I’m going to do a few posts on logical fallacies! In a nutshell, a logical fallacy is an error in reasoning in which the premises of an argument do not actually support the conclusion. But first, I think it is important to give an overview of how good arguments work. That way, it will be easier to see how a fallacious argument doesn’t work. Let’s get started using a famous example:
Premise 1: All people are mortal.
Premise 2: Socrates is a person.
Conclusion: Socrates is mortal.
This is an example of a deductive argument. This is one of the two branches of reasoning. In a deductive argument, the premises guarantee the conclusion. This means that if the premises are true, the conclusion necessarily must also be true. By ‘necessarily’, I mean ‘can’t not be’. Look at the argument above and you’ll see that if the premises are in fact true, the conclusion has to be true. It’s a really cool thing, when you think about it. Unfortunately, most things in the world can’t be contained in deductive thinking alone; there are too many variables.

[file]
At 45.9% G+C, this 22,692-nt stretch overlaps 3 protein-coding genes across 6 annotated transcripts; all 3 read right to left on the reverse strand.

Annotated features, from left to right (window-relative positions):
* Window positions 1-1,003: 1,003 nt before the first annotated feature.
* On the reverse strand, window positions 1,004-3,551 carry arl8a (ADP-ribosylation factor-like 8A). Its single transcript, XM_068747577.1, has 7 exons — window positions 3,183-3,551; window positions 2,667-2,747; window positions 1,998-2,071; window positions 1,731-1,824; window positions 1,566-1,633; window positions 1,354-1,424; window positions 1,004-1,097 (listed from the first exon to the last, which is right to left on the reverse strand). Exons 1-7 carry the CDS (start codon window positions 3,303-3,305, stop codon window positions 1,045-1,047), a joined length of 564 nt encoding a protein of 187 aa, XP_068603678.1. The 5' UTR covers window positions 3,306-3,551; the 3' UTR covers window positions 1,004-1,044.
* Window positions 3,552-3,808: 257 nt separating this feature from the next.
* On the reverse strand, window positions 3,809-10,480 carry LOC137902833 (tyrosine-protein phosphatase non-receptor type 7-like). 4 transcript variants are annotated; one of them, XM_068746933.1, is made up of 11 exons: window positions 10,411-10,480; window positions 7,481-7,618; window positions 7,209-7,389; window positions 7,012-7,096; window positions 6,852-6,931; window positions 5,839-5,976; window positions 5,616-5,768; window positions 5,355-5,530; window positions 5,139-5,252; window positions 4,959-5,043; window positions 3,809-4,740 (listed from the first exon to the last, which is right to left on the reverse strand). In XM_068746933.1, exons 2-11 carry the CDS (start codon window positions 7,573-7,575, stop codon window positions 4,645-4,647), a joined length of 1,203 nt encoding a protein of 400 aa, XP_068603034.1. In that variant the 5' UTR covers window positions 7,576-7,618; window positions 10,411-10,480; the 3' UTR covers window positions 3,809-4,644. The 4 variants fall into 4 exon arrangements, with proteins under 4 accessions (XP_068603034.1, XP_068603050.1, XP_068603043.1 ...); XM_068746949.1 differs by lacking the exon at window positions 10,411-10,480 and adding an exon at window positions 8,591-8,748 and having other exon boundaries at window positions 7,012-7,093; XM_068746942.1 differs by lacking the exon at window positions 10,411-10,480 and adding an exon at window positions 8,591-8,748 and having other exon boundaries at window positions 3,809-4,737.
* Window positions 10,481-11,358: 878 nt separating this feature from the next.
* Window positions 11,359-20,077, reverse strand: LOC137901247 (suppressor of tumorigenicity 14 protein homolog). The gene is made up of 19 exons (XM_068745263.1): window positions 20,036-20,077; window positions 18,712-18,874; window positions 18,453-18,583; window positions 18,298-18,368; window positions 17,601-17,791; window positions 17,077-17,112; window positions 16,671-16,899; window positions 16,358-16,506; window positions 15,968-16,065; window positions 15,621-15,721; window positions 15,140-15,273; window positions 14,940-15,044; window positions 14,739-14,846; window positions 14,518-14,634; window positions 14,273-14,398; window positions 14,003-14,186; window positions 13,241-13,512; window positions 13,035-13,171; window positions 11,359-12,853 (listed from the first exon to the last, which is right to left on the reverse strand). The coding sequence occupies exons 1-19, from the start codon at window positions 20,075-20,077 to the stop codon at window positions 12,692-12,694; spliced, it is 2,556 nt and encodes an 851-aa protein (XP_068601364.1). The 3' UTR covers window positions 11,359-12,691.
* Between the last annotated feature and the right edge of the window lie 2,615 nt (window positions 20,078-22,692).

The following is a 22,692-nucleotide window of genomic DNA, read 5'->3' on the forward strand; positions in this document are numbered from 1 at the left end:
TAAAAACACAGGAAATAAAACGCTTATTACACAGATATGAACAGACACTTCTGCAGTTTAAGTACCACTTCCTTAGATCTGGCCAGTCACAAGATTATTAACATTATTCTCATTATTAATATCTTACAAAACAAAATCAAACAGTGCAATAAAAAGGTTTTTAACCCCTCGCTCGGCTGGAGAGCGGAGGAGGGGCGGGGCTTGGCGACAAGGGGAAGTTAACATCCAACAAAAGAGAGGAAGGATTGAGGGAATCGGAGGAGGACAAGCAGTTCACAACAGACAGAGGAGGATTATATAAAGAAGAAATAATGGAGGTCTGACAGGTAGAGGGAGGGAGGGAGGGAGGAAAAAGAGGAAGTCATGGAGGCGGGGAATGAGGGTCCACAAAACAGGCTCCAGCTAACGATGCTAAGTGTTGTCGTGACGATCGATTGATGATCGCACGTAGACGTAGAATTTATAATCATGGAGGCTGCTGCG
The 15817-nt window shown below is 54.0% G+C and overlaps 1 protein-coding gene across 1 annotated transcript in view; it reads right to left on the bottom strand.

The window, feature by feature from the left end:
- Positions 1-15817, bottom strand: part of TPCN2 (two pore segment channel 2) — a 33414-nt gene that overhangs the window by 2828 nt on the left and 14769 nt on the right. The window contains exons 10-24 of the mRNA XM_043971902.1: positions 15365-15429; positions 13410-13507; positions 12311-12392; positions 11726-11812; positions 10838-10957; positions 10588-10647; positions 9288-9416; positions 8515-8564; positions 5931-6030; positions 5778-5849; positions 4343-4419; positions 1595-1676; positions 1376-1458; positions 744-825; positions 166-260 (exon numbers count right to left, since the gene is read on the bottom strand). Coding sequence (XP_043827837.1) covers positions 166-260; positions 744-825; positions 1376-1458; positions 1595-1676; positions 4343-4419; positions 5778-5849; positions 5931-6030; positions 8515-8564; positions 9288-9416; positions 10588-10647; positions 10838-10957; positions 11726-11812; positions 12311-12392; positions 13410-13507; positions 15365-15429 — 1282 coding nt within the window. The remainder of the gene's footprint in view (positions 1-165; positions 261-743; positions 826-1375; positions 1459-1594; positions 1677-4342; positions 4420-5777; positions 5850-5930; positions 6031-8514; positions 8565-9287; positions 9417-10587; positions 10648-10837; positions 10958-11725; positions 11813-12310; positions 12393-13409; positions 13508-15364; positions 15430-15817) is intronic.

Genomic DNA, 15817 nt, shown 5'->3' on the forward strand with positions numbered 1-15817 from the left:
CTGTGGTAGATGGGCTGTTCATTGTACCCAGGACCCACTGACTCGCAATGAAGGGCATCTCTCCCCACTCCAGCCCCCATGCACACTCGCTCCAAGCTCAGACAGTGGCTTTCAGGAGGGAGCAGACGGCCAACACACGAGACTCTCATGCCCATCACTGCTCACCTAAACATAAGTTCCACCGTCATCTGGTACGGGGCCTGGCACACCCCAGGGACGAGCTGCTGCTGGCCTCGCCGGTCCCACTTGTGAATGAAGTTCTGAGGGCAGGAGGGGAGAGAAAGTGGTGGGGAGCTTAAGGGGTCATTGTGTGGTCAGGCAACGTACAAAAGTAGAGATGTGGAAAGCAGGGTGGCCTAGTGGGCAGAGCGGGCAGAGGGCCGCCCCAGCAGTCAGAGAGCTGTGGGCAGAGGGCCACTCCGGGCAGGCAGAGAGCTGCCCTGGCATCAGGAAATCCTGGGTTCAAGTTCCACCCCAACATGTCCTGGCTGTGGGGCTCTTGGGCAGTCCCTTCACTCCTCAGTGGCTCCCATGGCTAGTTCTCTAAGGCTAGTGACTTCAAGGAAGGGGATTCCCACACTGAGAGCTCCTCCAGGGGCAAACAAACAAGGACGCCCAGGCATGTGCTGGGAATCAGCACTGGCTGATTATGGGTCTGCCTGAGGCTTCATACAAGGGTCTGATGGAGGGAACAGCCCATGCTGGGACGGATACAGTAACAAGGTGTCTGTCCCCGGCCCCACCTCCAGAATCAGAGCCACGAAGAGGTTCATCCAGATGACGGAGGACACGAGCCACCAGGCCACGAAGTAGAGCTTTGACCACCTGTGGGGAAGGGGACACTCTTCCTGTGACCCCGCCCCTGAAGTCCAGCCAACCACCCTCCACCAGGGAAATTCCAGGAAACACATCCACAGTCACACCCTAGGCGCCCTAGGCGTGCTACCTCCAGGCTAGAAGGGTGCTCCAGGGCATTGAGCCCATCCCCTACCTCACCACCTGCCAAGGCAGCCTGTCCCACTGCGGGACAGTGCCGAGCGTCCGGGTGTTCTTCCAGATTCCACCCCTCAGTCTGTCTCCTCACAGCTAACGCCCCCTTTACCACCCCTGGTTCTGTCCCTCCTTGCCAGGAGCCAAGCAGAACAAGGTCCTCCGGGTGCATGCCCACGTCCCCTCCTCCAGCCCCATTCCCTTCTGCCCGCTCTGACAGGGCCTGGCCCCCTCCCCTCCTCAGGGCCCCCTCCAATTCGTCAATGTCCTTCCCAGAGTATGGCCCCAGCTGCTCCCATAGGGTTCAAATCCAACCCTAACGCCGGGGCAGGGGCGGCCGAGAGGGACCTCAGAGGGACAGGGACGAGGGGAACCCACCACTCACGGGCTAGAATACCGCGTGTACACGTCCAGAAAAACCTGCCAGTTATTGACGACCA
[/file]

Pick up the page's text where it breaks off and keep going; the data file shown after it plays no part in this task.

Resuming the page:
Inductive reasoning is the alternative. It’s the type of reasoning we are all most familiar with because we all use it all the time. This is the type of thinking that cops use to pin down suspects. (Or it should be. If half of the stories I hear from ex cops are true, then most police work really is as shaky and stupid as it is portrayed on TV.) There are many types of inductive reasoning that I don’t want to pick apart. They are all the same in that they use arguments to support conclusions, not to logically prove them. Using the cop example, if someone has means, motive, and opportunity to commit a crime and there is tons of evidence at the scene that points to him/her, than he/she is a reasonable candidate for suspicion. With induction, the more evidence you have (or the more supporting arguments) the more confident you can be in the conclusion.
I hope that explanation hit right in the target zone between “too brief” and “too long”. The first zone means that I didn’t thoroughly explain myself and the second means that I went on for so long that it got boring. Let me know in the comments! I’ll release a few logical fallacy posts per week until I feel like I’ve done enough of them.